How’s that for a dry podcast title — How to Make Your Website ADA Compliant? OK, hear me out friends — if you have a website, you really do need to listen to this episode.
Rather than share a laundry list of boring facts, my guest is going to walk you through exactly what steps you need to take to make sure that your website is 100% compliant with current accessibility laws.
What I want you to promise is that you will listen without allowing yourself to get overwhelmed and then take action on the three steps we give you at the end of the podcast. We’ll break it down very simply, with the exact steps you need to take in order to achieve ADA compliance, depending on where you are in your business.
Andrew Wilder is my guest today. He’s the founder of Nerdpress, a digital agency that provides WordPress maintenance and services for small businesses. While Nerdpress services all types of blogs, they specialize in food blogs.
Before we jump into the episode though, I want to remind you of all the free resources we offer here at Simple Pin.
For starters, we have a free, comprehensive marketing planner that grows and gets better every single year! We also offer a free 8-page Pinterest image guide. In addition, we offer a variety of email training series, based on where you are in your business.
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From Food Blogger to Blogging Tech Business
Andrew got started in the online space with a food blog (Eating Rules) back in 2010. As he grew it, he also began to get involved in the food blogger community, attending conferences and helping other food bloggers with their blogs.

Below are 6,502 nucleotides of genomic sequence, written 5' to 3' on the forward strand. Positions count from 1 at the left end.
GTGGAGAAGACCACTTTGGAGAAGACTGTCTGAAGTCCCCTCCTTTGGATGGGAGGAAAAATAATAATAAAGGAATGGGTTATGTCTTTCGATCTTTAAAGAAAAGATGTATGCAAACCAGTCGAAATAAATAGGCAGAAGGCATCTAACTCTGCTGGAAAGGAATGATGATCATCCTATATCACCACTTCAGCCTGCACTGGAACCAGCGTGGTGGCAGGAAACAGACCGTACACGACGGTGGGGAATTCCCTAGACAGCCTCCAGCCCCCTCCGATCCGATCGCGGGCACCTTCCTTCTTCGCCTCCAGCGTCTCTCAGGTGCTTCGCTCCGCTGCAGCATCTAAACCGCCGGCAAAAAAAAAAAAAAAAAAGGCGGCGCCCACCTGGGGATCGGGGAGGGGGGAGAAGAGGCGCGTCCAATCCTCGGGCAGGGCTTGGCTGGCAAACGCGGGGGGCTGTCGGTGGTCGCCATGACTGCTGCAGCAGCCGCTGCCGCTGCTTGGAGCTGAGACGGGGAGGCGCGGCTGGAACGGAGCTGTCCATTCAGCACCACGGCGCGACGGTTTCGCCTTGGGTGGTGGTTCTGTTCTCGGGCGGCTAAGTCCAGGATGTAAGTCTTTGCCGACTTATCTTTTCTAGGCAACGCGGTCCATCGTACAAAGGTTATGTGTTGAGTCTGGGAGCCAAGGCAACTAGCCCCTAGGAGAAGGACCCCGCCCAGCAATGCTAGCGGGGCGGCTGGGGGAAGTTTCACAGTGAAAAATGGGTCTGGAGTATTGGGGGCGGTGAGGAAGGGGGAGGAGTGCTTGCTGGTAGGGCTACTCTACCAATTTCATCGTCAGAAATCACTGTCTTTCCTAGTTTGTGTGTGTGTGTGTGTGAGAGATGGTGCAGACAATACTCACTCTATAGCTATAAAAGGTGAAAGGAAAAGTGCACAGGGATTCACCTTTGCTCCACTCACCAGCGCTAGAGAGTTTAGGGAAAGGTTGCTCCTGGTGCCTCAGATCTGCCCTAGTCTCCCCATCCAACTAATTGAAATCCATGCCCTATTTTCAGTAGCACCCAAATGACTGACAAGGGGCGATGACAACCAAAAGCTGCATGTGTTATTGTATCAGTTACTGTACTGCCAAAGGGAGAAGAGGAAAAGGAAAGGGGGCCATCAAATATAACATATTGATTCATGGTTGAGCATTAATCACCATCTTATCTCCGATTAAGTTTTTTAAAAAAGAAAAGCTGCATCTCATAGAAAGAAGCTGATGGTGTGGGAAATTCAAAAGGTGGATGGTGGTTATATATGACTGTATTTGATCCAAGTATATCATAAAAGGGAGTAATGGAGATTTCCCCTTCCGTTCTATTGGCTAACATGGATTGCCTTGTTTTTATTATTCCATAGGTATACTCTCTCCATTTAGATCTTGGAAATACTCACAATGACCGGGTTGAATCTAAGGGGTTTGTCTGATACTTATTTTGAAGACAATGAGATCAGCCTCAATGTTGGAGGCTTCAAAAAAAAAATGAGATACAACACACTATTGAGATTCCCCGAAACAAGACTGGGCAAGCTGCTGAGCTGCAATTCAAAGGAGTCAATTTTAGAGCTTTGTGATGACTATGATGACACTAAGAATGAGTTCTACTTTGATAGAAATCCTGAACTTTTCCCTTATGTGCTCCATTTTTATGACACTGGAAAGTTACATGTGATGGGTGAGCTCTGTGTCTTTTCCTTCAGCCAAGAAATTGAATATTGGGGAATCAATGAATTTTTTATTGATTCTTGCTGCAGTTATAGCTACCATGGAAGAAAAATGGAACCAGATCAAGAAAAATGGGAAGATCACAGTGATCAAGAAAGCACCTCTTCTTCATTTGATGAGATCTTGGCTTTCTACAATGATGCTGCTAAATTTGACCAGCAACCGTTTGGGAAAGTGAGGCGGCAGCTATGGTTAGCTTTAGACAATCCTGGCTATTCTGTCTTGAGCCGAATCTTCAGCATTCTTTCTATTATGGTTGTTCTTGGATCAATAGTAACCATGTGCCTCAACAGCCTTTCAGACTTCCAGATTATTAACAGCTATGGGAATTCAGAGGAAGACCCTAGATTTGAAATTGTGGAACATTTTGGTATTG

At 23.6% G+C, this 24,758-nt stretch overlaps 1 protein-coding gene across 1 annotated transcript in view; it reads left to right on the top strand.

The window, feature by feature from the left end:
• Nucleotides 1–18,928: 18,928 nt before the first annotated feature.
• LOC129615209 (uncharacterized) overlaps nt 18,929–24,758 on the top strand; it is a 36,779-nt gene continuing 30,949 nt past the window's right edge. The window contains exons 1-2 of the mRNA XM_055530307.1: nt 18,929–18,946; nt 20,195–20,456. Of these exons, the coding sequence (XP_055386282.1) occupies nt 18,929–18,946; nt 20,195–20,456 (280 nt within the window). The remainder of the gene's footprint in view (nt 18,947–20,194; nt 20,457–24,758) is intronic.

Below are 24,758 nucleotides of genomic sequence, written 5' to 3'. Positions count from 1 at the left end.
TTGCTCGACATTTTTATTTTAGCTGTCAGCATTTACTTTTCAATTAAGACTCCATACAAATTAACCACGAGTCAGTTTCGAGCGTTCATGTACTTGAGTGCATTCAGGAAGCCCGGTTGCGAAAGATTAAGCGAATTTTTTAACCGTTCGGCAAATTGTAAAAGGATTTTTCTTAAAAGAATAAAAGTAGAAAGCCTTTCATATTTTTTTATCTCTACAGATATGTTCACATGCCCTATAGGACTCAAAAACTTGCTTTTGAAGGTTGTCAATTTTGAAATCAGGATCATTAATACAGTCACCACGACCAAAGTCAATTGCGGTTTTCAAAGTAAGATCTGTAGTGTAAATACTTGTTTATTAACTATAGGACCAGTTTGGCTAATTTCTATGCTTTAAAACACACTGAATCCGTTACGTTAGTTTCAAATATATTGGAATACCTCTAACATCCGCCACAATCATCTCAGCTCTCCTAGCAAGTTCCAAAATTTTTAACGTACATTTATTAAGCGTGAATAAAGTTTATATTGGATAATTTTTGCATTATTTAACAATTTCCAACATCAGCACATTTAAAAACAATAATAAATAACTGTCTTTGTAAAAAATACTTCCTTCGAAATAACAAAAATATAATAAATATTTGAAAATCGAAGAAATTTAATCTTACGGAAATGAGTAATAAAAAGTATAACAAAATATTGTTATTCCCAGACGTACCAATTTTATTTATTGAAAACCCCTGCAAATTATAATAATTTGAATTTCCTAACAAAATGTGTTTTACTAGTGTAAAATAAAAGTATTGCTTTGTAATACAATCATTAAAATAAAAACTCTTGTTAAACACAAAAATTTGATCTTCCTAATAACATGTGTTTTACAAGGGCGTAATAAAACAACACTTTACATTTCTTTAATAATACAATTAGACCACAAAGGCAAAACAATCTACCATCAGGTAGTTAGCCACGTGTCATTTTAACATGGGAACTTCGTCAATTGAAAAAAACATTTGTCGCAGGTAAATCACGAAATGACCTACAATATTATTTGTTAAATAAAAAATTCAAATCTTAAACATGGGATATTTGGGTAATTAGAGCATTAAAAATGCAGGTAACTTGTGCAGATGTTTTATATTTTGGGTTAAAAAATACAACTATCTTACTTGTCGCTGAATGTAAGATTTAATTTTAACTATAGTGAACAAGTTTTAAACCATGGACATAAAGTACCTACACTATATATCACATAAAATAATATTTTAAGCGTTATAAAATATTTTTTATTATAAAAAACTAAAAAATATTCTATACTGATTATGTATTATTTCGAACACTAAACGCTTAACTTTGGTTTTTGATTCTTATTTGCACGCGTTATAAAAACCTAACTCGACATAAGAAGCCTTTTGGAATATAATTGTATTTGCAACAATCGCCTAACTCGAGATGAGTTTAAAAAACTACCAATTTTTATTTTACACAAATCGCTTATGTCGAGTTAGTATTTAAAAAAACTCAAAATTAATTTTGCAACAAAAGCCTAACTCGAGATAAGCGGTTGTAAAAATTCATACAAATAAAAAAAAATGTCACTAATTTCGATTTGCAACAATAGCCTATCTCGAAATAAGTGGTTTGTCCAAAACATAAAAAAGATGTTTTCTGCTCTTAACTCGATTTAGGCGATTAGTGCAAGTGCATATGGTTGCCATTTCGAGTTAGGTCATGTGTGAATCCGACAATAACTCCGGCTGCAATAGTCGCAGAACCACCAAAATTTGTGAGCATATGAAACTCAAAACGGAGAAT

What struck me about Andrew is that his process was similar to what we see so often here at Simple Pin. A person starts out pursuing a hobby, they start a blog about their hobby, and before they realize it, they have created an actual business.
Websites and blogs require certain things in order to remain legal. In recent years, the GDPR regulations has thrown many a blogger for a loop, just trying to figure out what it all meant and how to do the right thing in light of it.
In addition to making sure your website complies with GDPR and CCPA regulations, there are even more legal aspects to think about, one of those being accessibility.
Ensuring that your website is in full compliance with current laws can be a full-time job. Do you have to say goodbye to your hobby and hello to a new job? Not necessarily. You can outsource some of these tasks so that you can still focus on the part of website ownership that lights you up — creating the content.
What Is ADA Compliance?
Because of the number of horror stories that center around bloggers trying to figure out GDPR/CCPA, I wanted to interview Andrew on the podcast so that he can explain to us exactly what we need to know about ADA compliance and accessibility for our sites.
Accessibility simply means making sure your website is usable for everyone, including anyone with any disability. There are varying levels of accessibility. The basic ideas is that anyone who wants to consume the content on your website is able to so. For example:
- If the user is visually impaired, they should be able to use a screen reader to navigate the site.